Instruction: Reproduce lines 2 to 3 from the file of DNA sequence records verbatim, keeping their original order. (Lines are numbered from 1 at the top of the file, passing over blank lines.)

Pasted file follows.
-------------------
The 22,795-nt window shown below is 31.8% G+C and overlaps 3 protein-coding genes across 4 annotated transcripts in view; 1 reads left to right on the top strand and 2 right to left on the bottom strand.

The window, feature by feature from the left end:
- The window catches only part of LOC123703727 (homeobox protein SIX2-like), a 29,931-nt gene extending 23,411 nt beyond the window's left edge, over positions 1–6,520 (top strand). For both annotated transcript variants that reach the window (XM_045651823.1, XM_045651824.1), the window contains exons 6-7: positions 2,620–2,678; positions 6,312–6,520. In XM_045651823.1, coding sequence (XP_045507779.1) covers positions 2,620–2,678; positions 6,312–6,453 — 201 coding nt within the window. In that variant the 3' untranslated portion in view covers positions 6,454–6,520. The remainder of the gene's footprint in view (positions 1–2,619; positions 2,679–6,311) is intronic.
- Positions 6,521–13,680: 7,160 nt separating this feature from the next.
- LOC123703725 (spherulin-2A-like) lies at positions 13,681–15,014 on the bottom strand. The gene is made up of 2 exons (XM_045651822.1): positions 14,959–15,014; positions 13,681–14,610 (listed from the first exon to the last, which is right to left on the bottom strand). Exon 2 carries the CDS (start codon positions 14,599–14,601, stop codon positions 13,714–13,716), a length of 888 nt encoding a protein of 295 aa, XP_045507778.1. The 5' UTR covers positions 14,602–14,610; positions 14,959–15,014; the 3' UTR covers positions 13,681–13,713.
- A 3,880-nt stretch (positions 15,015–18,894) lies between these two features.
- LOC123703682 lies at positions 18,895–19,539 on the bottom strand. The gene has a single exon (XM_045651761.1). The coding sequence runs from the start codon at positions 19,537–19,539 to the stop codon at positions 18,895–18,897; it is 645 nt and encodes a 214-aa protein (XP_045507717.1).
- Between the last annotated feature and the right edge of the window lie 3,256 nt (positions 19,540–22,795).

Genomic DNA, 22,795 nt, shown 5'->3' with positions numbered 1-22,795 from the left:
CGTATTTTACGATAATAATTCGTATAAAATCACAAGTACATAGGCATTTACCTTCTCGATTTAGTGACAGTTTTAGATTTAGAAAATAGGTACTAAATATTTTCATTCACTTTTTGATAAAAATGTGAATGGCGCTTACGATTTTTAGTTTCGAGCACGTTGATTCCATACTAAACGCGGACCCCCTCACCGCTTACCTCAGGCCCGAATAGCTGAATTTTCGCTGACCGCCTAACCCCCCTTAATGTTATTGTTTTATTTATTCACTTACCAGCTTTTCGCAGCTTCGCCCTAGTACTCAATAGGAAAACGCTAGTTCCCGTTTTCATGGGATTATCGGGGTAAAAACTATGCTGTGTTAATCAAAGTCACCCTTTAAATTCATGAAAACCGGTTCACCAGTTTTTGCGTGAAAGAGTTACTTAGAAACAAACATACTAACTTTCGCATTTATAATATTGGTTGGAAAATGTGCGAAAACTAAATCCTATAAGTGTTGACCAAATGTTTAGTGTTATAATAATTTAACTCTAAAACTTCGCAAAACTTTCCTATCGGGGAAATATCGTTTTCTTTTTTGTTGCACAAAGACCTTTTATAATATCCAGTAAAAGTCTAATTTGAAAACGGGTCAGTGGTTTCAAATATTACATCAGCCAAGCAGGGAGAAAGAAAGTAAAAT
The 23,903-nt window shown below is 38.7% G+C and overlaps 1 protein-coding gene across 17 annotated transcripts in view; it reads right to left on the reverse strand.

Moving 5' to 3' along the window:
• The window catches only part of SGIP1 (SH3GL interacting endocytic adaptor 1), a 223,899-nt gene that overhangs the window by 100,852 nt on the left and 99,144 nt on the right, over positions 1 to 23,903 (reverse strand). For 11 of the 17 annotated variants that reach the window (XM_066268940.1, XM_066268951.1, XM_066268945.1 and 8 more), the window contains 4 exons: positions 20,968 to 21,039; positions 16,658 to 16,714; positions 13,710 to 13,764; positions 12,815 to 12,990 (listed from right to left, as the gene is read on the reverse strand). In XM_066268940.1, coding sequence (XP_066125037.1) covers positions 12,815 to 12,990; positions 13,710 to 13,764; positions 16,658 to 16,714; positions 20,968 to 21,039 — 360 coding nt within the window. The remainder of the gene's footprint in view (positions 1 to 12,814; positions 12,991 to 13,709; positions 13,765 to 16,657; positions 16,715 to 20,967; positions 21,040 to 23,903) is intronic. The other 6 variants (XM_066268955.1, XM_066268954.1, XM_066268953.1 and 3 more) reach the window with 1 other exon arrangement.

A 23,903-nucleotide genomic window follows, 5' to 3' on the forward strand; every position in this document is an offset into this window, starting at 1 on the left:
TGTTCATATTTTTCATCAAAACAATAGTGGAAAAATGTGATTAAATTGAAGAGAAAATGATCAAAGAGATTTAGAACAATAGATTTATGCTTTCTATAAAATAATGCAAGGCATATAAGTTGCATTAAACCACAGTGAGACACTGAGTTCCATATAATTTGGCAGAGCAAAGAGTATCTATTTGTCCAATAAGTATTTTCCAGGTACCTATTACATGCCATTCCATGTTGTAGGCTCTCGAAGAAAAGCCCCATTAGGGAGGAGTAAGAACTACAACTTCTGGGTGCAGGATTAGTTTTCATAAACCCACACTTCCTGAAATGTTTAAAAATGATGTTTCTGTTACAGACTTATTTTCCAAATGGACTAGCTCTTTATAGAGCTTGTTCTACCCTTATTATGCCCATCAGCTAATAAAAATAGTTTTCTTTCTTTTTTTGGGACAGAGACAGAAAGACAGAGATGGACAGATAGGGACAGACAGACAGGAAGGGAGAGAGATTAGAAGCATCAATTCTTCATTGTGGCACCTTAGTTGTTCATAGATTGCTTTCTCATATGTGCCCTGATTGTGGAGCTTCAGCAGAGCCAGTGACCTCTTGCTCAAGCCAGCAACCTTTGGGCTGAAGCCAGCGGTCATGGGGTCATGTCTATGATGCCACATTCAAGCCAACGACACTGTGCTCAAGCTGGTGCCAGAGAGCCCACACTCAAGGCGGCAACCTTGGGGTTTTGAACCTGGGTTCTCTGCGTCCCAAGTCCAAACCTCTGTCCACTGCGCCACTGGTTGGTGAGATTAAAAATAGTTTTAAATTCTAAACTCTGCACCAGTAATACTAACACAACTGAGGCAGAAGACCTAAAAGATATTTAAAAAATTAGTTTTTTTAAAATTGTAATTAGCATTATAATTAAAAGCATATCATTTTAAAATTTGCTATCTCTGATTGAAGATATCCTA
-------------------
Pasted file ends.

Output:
The window, feature by feature from the left end:
- The window catches only part of LOC123703727 (homeobox protein SIX2-like), a 29,931-nt gene extending 23,411 nt beyond the window's left edge, over positions 1–6,520 (top strand). For both annotated transcript variants that reach the window (XM_045651823.1, XM_045651824.1), the window contains exons 6-7: positions 2,620–2,678; positions 6,312–6,520. In XM_045651823.1, coding sequence (XP_045507779.1) covers positions 2,620–2,678; positions 6,312–6,453 — 201 coding nt within the window. In that variant the 3' untranslated portion in view covers positions 6,454–6,520. The remainder of the gene's footprint in view (positions 1–2,619; positions 2,679–6,311) is intronic.